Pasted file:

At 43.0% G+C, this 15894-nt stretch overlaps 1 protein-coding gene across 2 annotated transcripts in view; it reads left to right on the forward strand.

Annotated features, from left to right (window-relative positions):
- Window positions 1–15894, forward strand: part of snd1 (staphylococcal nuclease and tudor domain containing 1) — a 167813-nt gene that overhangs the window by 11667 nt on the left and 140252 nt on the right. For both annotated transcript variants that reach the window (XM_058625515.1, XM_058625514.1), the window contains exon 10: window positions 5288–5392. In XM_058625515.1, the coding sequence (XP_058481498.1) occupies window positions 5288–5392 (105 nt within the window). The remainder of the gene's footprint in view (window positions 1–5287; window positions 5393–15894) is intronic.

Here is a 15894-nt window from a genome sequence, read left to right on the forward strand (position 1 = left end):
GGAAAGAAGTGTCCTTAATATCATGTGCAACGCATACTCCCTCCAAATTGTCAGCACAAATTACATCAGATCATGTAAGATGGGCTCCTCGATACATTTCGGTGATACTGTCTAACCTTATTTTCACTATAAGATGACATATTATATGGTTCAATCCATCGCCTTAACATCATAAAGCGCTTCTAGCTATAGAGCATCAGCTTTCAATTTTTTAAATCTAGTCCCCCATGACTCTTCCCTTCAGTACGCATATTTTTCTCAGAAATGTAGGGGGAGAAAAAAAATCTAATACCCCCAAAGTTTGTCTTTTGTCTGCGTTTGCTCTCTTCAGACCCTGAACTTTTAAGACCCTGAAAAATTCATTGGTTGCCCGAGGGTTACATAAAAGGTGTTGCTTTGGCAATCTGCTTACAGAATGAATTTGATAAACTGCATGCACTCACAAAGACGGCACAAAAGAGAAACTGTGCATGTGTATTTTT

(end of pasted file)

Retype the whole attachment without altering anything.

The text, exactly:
At 43.0% G+C, this 15894-nt stretch overlaps 1 protein-coding gene across 2 annotated transcripts in view; it reads left to right on the forward strand.

Annotated features, from left to right (window-relative positions):
- Window positions 1–15894, forward strand: part of snd1 (staphylococcal nuclease and tudor domain containing 1) — a 167813-nt gene that overhangs the window by 11667 nt on the left and 140252 nt on the right. For both annotated transcript variants that reach the window (XM_058625515.1, XM_058625514.1), the window contains exon 10: window positions 5288–5392. In XM_058625515.1, the coding sequence (XP_058481498.1) occupies window positions 5288–5392 (105 nt within the window). The remainder of the gene's footprint in view (window positions 1–5287; window positions 5393–15894) is intronic.

Here is a 15894-nt window from a genome sequence, read left to right on the forward strand (position 1 = left end):
GGAAAGAAGTGTCCTTAATATCATGTGCAACGCATACTCCCTCCAAATTGTCAGCACAAATTACATCAGATCATGTAAGATGGGCTCCTCGATACATTTCGGTGATACTGTCTAACCTTATTTTCACTATAAGATGACATATTATATGGTTCAATCCATCGCCTTAACATCATAAAGCGCTTCTAGCTATAGAGCATCAGCTTTCAATTTTTTAAATCTAGTCCCCCATGACTCTTCCCTTCAGTACGCATATTTTTCTCAGAAATGTAGGGGGAGAAAAAAAATCTAATACCCCCAAAGTTTGTCTTTTGTCTGCGTTTGCTCTCTTCAGACCCTGAACTTTTAAGACCCTGAAAAATTCATTGGTTGCCCGAGGGTTACATAAAAGGTGTTGCTTTGGCAATCTGCTTACAGAATGAATTTGATAAACTGCATGCACTCACAAAGACGGCACAAAAGAGAAACTGTGCATGTGTATTTTT